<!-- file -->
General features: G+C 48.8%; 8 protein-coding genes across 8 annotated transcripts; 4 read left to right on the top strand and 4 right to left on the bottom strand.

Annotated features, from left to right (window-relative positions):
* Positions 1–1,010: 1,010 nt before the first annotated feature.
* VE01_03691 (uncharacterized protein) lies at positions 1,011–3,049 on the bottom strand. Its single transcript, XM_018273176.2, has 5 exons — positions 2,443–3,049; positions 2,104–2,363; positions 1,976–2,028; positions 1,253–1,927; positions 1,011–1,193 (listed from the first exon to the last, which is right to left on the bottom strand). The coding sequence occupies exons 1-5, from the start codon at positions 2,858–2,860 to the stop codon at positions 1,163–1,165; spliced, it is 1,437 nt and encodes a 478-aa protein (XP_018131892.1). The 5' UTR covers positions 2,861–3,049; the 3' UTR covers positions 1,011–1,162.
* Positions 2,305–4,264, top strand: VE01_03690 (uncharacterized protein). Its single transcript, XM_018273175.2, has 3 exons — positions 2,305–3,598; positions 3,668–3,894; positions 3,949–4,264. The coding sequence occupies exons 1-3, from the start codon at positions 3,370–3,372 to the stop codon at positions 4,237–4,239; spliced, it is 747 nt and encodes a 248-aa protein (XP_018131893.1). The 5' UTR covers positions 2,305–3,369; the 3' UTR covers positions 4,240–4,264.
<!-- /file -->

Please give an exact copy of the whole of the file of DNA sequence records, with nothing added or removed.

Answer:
General features: G+C 48.8%; 8 protein-coding genes across 8 annotated transcripts; 4 read left to right on the top strand and 4 right to left on the bottom strand.

Annotated features, from left to right (window-relative positions):
* Positions 1–1,010: 1,010 nt before the first annotated feature.
* VE01_03691 (uncharacterized protein) lies at positions 1,011–3,049 on the bottom strand. Its single transcript, XM_018273176.2, has 5 exons — positions 2,443–3,049; positions 2,104–2,363; positions 1,976–2,028; positions 1,253–1,927; positions 1,011–1,193 (listed from the first exon to the last, which is right to left on the bottom strand). The coding sequence occupies exons 1-5, from the start codon at positions 2,858–2,860 to the stop codon at positions 1,163–1,165; spliced, it is 1,437 nt and encodes a 478-aa protein (XP_018131892.1). The 5' UTR covers positions 2,861–3,049; the 3' UTR covers positions 1,011–1,162.
* Positions 2,305–4,264, top strand: VE01_03690 (uncharacterized protein). Its single transcript, XM_018273175.2, has 3 exons — positions 2,305–3,598; positions 3,668–3,894; positions 3,949–4,264. The coding sequence occupies exons 1-3, from the start codon at positions 3,370–3,372 to the stop codon at positions 4,237–4,239; spliced, it is 747 nt and encodes a 248-aa protein (XP_018131893.1). The 5' UTR covers positions 2,305–3,369; the 3' UTR covers positions 4,240–4,264.